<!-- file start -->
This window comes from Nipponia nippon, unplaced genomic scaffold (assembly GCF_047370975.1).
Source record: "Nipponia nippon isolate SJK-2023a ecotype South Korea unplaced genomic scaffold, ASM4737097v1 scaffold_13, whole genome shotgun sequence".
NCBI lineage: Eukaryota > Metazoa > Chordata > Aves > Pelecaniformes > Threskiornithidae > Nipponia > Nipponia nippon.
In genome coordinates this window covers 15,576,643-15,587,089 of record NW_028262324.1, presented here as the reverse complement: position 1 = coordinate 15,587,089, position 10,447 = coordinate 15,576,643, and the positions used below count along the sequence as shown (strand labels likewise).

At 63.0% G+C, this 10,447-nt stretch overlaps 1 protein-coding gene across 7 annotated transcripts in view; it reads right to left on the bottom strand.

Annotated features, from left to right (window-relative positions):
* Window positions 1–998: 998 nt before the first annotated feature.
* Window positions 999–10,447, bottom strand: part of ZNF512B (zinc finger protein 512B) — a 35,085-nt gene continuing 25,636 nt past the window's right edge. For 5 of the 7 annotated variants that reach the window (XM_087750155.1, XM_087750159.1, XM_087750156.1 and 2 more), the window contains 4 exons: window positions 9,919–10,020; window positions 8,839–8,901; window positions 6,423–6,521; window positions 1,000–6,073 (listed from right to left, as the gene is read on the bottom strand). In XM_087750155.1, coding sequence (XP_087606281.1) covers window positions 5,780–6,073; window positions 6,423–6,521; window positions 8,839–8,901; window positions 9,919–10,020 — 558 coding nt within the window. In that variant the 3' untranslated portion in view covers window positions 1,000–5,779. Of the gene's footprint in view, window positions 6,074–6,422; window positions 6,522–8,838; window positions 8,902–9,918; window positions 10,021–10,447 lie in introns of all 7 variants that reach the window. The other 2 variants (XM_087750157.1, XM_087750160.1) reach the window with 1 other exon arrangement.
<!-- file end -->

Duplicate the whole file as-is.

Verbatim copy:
This window comes from Nipponia nippon, unplaced genomic scaffold (assembly GCF_047370975.1).
Source record: "Nipponia nippon isolate SJK-2023a ecotype South Korea unplaced genomic scaffold, ASM4737097v1 scaffold_13, whole genome shotgun sequence".
NCBI lineage: Eukaryota > Metazoa > Chordata > Aves > Pelecaniformes > Threskiornithidae > Nipponia > Nipponia nippon.
In genome coordinates this window covers 15,576,643-15,587,089 of record NW_028262324.1, presented here as the reverse complement: position 1 = coordinate 15,587,089, position 10,447 = coordinate 15,576,643, and the positions used below count along the sequence as shown (strand labels likewise).

At 63.0% G+C, this 10,447-nt stretch overlaps 1 protein-coding gene across 7 annotated transcripts in view; it reads right to left on the bottom strand.

Annotated features, from left to right (window-relative positions):
* Window positions 1–998: 998 nt before the first annotated feature.
* Window positions 999–10,447, bottom strand: part of ZNF512B (zinc finger protein 512B) — a 35,085-nt gene continuing 25,636 nt past the window's right edge. For 5 of the 7 annotated variants that reach the window (XM_087750155.1, XM_087750159.1, XM_087750156.1 and 2 more), the window contains 4 exons: window positions 9,919–10,020; window positions 8,839–8,901; window positions 6,423–6,521; window positions 1,000–6,073 (listed from right to left, as the gene is read on the bottom strand). In XM_087750155.1, coding sequence (XP_087606281.1) covers window positions 5,780–6,073; window positions 6,423–6,521; window positions 8,839–8,901; window positions 9,919–10,020 — 558 coding nt within the window. In that variant the 3' untranslated portion in view covers window positions 1,000–5,779. Of the gene's footprint in view, window positions 6,074–6,422; window positions 6,522–8,838; window positions 8,902–9,918; window positions 10,021–10,447 lie in introns of all 7 variants that reach the window. The other 2 variants (XM_087750157.1, XM_087750160.1) reach the window with 1 other exon arrangement.